I remember being dismayed when my oldest started high school and a scientific calculator was listed in the essential equipment list. We had to pay $20 for one and then again two years later when child #2 started at high school.
    Now with all the technological equipment available in and out of school, we have a whole generation of kids who can't add up or spell. Even hand writing seems to be in danger, with many kids typing on computers instead. In Norway I've heard writing will soon no longer be taught as all children use computers to 'write' their papers.

    1. I've never been happy with children using calculators when doing exams. What happened to mental arithmetic? I remember several years ago at Big W when the power went out. The check out girls were writing down the prices of the goods being purchased and adding up the figures. I added them up (backwards) and got the total before the firl did. I said that the total was correct and she looked amazed that I'd added it up before she had. We used to do that when the corner storekeeper or butcher did the same just to confirm his/her total was correct.
      As far as language is concerned I doubt many of the young of today speak "the Queen's English" any more.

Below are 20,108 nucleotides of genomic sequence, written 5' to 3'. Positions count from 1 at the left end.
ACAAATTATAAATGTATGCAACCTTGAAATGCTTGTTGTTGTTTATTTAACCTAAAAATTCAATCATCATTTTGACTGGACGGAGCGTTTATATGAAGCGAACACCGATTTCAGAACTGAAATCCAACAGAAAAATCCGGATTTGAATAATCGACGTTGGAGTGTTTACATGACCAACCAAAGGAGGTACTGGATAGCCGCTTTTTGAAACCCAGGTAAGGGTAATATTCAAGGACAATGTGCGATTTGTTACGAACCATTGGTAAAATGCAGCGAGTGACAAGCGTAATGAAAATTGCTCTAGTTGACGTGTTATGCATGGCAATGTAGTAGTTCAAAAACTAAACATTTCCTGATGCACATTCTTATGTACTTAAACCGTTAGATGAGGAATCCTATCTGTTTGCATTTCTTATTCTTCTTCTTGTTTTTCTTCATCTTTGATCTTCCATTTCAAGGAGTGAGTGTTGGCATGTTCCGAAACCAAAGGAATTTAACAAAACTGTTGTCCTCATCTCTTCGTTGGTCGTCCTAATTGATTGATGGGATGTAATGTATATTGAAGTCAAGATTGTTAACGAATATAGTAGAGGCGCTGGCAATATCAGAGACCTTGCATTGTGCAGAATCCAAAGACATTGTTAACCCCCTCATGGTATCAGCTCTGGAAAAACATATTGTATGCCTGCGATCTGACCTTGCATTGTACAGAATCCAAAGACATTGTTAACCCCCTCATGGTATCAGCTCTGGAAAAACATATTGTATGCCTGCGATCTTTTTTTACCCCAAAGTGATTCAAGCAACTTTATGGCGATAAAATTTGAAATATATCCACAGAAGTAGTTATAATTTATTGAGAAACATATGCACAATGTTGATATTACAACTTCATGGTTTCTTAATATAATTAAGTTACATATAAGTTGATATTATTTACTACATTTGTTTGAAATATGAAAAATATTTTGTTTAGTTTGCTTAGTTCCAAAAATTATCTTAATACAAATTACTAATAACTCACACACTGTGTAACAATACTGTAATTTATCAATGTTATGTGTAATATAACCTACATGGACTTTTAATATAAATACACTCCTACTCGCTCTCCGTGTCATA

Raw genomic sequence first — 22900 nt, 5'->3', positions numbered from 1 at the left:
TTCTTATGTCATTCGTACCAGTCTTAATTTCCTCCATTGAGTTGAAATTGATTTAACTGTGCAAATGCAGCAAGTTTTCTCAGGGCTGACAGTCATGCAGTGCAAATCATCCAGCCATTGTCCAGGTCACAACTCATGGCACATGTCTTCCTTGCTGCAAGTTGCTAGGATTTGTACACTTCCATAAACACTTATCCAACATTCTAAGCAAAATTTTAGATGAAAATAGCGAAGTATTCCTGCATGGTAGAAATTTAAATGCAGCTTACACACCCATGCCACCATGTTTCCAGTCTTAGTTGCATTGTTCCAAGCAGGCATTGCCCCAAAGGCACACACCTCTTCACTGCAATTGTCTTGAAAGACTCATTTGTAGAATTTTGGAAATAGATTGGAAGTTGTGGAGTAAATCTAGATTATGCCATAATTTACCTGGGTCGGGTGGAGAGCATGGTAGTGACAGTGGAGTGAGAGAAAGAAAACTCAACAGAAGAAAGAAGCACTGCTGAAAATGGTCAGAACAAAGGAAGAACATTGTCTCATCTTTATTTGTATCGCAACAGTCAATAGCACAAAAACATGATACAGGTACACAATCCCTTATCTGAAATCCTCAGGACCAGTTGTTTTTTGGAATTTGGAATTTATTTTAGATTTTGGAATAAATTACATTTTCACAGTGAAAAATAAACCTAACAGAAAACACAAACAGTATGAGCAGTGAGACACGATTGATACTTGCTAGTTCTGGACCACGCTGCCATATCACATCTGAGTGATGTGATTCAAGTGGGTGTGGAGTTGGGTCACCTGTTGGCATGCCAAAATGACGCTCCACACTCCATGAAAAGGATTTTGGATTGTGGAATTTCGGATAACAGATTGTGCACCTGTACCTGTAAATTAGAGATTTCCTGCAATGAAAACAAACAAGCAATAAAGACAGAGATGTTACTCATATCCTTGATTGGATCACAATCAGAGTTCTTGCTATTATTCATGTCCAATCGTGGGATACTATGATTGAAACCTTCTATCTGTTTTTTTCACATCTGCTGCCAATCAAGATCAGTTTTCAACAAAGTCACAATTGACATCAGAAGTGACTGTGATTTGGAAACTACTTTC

I know much good has come with modern technology but at times we oldies do wish for the good old days when the 3 R's were so important to our education.

  3. Your Mum was so right in so many has killed off a lot of brain cells yet encouraged growth in others....:)JP

    1. As I said to River, much modern technology has brought with it a lot of good but there is always a downside to even the best discovery.
      With me it's the wish to speak to a human being when I make a phone call instead of a machine. I dream back to the days when there were telephonists who answered calls and were super efficient. Those jobs no longer exist, alongside office girls and office for young people aplenty back then.

  4. Hari OM
    Having been a part of the 'revolution' (first career was as a software engineer), I still clearly recall all the bruhaha - it is such an interesting fact that at each of mankinds major leaps forward in technological terms, whilst much would be gained, there would also be 'loss' - and there were always the 'luddites' and 'saboteurs' who would decry and lament the progress and its perceived damage.

    In many ways, of course, they were/are correct; employment definitely has been affected and the skill sets associated with certain things have mutated. As always, those who thrive are those who have the greatest adaptability.

    The schooling issue is a great worry the world over; I had not seen the report River mentions, but there was a bit of a flurry here in UK recently when it was suggested that English ought to be taught as spoken... sumthin laik dis an derfor no need to cunsurn bout gramma an stuff....

    .............................8~}.............. YAM xx

    1. What you have written is very true Yam and I agree with it but as with all advances in technology there is a down side and I fear that people will eventually lose the ability to have a proper conversation. So much time is spent with their iPhones, iPads etc. and spelling has gone out the window for many,
      I can't imagine people speaking phonetically but then they couldn't if they can't spell could they?
      Oh dear, a lot of it is beyond this poor old soul! xx